• Don’t sweat the small stuff.
• And for larger issues – be patient with yourself.
• Work on mindfully handling issues.
Getting Real – and Happy – During the Holidays
Holidays can be stressful – but they are not destined to be depressing. It is vitally important to have a Sobriety Plan.
Holiday Sobriety Planning Tips
- Make a firm determination and resolve to remain Sober.
- Have Strategies and a Plan for Relapse Prevention in Place; know potential obstacles.
- Use Mindfulness to stay in the present moment.
- Attend support group meetings.
- If family gatherings are too stressful – attend support group meetings and/or spend time with supportive friends.
- Remember self care: Check H.A.L.T. – Hungry, Angry, Lonely, Tired.
- Mindfully acknowledge and work with emotions – do not ‘bury’ unpleasant emotions.
- Allow yourself to have Real Fun – Sober. Create new sober holiday traditions.
- Give Thanks: Implement Gratitude as an Attitude whenever possible.
- Sobriety is the Priority. (And have a back-up plan in place).
Using Mindfulness to Maintain Emotional Balance
What is mindfulness? Mindfulness is having the internal focus to be quietly aware of your own thoughts and impulses – without judgment and without acting on the impulses.
Studies have shown that alterations in brain and immune function are produced by mindfulness meditation. With mindfulness practice, new neural networks are created in the brain.
Mindfulness meditation research shows that Mindfulness-Based Relapse Prevention is effective. Study results find that mindfulness interrupts reactive behaviors and encourages thoughtful and skillful responses to relapse triggers.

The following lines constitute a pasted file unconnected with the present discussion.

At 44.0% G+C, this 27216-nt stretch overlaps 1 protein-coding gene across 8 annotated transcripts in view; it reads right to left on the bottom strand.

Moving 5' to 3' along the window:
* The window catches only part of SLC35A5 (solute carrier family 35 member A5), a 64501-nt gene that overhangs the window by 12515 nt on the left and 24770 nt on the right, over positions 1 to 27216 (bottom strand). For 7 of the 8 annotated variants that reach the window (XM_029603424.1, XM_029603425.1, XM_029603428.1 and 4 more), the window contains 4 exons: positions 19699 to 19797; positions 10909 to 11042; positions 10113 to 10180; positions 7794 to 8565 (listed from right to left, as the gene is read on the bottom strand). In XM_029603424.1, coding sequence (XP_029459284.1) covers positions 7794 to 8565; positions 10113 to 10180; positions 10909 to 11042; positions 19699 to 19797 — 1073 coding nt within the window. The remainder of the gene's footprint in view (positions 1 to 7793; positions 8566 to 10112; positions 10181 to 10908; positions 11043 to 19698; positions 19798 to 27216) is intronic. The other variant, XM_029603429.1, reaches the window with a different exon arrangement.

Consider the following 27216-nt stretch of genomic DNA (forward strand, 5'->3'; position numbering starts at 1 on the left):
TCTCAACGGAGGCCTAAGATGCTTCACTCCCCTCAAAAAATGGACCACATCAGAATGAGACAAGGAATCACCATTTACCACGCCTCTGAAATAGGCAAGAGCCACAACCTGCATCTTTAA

Mindfulness and Mindful Relapse Prevention are core elements of the New Start Recovery Solutions rehab treatment for veteran PTSD dual diagnosis. We are a VA Community Care Provider for treatment of veteran PTSD and addiction; in-network with TriWest.
Findings from studies suggest that over the course of meditating – long-term practitioners of meditation actually altered the structure and function of their brains, ‘Neuroplasticity and Meditation’. Also see Mindfulness and Relaxation Resources for Veterans.
Below, some instructions to get started in the practice of mindfulness.
If you are feeling overwhelming stress or pressure – do the following:
- Stop what you are doing. If you need to excuse yourself and walk away to another room or outside – do it.
- Breathe deeply and hold the breath as long as you can. ‘Watch’ your breath. That is: concentrate on breathing as if this is your only activity in the world. And for now, it is.
- Slowly release the breathe. Breathe in slowly and again hold the breath.
- Repeat concentration on slow breathing for 1-2 minutes.
- When it feels comfortable – listen. Just…listen. If you are outside, hear the wind moving in the trees. Notice birdsong or even car noise. Just listen to sounds in your surroundings without making a good or bad judgement.
- The combination of centering by concentrating on the breath and listening to surroundings without involvement – will bring you back to your ‘center’.
- Our center is the place where we can just ‘be’ for a few moments, without any judgement. This is who we really are.
- Centering works to ‘break’ the connection with physical and emotional stress. It returns us to a place of inner peace.
- If an unsettled state of mind cannot be brought back into perspective through this mindfulness exercise – mindfully walk or do something else for a few minutes.
- Repeat Steps 2-5. Inner balance and calm are critical factors to implement during times of severe stress.